As each data packet or group of data packets is outputted from server play-out buffer 112 onto data connection 114 for transmission (e.g., responsive to a command from client computer 104 which is received by server computer 102 via a control connection 116), the same data packet or group of data packets is input into retransmit buffer 118 at the server. Control connection 116 and data connection 114 have been discussed in detail in a commonly assigned co-pending U.S. patent application Ser. No. 08/819,586, filed on Mar. 14, 1997, entitled "Methods and Apparatus for Implementing Control Functions in a Streamed Video Display System."

Retransmit buffer 118 represents in one embodiment a first-in-first-out (FIFO) buffer which retains for a limited time a data packet transmitted from server play-out buffer 112. As new data packets are input into retransmit buffer 118, old data packets (starting with the oldest data packets) are discarded from transmit buffer 118. The use of the retransmit buffer advantageously facilitates the rapid retransmission of a data packet therein if that data packet is requested by client computer 104 for retransmission (e.g., in the event a data packet is detected to be missing by client computer 104). Retransmit buffer 118 is preferably sized such that a data packet stays in retransmit buffer 118 slightly longer than the average latency period between the time a data packet is transmitted from server 102 and when it is displayed at client computer 104. There is no need, in one embodiment of the invention, for the retransmit buffer 118 to be much larger than mentioned since, due to the time-sensitive nature of real-time video and/or live video, it is typically not useful to keep a data packet therein long past the time it is required at client computer 104 for display.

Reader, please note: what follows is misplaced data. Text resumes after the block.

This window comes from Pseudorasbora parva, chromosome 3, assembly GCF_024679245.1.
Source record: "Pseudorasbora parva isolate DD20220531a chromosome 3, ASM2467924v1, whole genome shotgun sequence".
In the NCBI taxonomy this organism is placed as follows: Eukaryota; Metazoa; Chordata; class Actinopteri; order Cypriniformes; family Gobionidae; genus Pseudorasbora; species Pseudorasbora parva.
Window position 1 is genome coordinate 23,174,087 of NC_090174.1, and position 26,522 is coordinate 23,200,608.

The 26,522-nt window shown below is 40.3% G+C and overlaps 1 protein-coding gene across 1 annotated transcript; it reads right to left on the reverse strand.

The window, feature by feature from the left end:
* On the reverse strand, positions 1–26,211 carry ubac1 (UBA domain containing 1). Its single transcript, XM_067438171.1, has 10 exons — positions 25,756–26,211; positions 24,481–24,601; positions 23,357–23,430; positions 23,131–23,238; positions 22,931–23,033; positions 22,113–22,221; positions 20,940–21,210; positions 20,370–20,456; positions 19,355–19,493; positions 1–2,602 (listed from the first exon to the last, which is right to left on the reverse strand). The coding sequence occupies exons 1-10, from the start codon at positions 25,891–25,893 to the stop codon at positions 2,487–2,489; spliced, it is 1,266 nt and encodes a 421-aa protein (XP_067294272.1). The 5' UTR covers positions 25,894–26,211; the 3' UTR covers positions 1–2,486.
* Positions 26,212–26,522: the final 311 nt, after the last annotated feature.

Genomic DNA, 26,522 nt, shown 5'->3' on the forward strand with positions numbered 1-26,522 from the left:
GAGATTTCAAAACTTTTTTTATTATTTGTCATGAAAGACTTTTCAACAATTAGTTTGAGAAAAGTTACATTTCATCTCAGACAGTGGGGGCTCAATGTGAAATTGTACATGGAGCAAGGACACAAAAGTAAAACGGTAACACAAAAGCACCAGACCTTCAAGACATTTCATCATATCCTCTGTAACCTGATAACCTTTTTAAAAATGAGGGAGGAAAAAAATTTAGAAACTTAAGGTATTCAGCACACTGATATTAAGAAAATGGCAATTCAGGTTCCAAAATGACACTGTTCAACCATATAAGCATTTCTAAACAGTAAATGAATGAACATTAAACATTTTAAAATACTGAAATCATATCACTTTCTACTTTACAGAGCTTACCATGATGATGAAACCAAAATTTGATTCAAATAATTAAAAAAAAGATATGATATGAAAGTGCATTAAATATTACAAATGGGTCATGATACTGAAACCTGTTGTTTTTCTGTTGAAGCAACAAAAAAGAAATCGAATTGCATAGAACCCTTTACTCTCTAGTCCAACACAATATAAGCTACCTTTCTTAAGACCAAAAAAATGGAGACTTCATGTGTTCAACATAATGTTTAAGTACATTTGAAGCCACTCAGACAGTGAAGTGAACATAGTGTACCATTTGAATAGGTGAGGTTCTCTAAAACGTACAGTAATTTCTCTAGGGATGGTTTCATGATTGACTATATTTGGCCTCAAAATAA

As data packets are received by client computer 104 from data connection 114, they are inputted into client play-out buffer 120 to be displayed by renderer application 122. Client play-out buffer 120 may represent, in one embodiment, a FIFO buffer. Client play-out buffer 120 and/or server play-out buffer 112 are typically sized appropriately to minimize latency while taking into account the reliability and stability of network 100 through which data connection 114 traverses. If the network is fairly reliable and its bandwidth is fairly stable, client play-out buffer 120 and/or server play-out buffer 112 may be relatively small to minimize the latency between the time a data packet is outputted by encoder 110 and the time it is displayed at the client computer. On the other hand, a larger client play-out buffer 120 and/or server play-out buffer 112 may be able to more effectively insulate renderer application 122 from temporary bandwidth capacity fluctuations and disruptions in the transmission of data packets from server computer 102.